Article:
Often, the loudest thing you can say is silence; the best communication is no communication at all.
No, not out of spite; not the “silent treatment.” But keeping tight lips when opening them will only spark a fight.
Why be drained? Why be tense? There’s that old saying: no one regrets what one hasn’t said.
Like most “truisms,” that’s not entirely true: There are times we have to point things out, counter a wrong, cite things — especially danger. There are instances when we may regret what wasn’t said. It is the Holy Spirit who discrepates that for us.
When do we regret what we say? How often do you step back before saying or texting something?
When what we say is retaliation. When it comes from pride. When it comes from pique, anger, jealousy, from dislike; when it’s part of a feud or endless debate. (These days, it’s good to stay away from politics; we can’t even discuss vaccines.)
How many people have you ever convinced by debating or arguing with them? Maybe it happens. On occasion. But it’s not par for the course. Pride causes us to be entrenched. Pride leads to unproductive discourse (or texts). Pride is the energy of friction and division. Few can accept when they’re wrong!
It takes humility to let argumentation fall into the vacuum of silence. In fact, humility solves many problems. It is key in relationships, whether temporal or spiritual. You can’t effectively battle the enemy if you are proud, because if you have pride, the enemy has the “legal right” to a piece of your territory.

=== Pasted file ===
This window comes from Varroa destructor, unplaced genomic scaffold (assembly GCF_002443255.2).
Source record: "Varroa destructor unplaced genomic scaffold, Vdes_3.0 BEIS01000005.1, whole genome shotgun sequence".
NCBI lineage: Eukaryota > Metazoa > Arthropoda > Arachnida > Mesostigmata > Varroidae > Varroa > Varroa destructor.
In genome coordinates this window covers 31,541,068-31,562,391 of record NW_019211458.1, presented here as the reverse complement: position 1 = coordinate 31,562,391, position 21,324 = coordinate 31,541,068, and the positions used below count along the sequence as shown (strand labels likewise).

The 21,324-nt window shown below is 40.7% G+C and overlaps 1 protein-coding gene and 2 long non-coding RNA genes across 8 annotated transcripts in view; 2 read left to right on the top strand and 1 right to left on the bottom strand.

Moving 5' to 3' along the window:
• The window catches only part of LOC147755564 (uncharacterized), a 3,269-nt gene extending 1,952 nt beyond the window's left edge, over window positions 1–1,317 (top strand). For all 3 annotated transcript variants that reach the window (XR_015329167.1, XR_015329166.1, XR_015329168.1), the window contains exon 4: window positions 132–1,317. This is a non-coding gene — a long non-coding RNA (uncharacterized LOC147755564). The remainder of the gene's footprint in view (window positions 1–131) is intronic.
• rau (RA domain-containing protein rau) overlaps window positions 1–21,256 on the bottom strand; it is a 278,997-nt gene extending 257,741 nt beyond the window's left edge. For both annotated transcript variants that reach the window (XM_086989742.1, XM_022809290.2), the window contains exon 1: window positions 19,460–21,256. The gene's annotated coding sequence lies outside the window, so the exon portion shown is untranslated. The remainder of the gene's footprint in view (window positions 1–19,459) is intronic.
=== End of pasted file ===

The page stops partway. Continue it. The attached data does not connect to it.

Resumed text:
“The world, the flesh, and the devil can harm us only when they find within us an enemy with whom they can form an alliance,” says Father Benedict Bauer in a good new book, Frequent Confession: Its Place in the Spiritual Life. “Self-love is the enemy of God. The self-loving man is concerned only about himself; he loves himself and not God.”
“Our frequent Confession will help us greatly, week by week, to deepen our knowledge of ourselves. By means of it, we shall learn how base and hateful and impure and insincere we are, how much in bondage and enslaved to self-seeking. Slowly the scales will fall from our eyes.”
Spiritual blindness is a great affliction of this century.
That’s not to say you shouldn’t maintain your view when it is righteous. No. Stand your ground, especially when it comes to faith.
But one-upmanship is counterproductive. We should never argue; we must never hate (a person); we should never talk from the energy of ego; we should not strive to make ourselves large.
Remember that a dwarf in the mind of men is often mighty in the Mind of God.
[resources: Frequent Confession]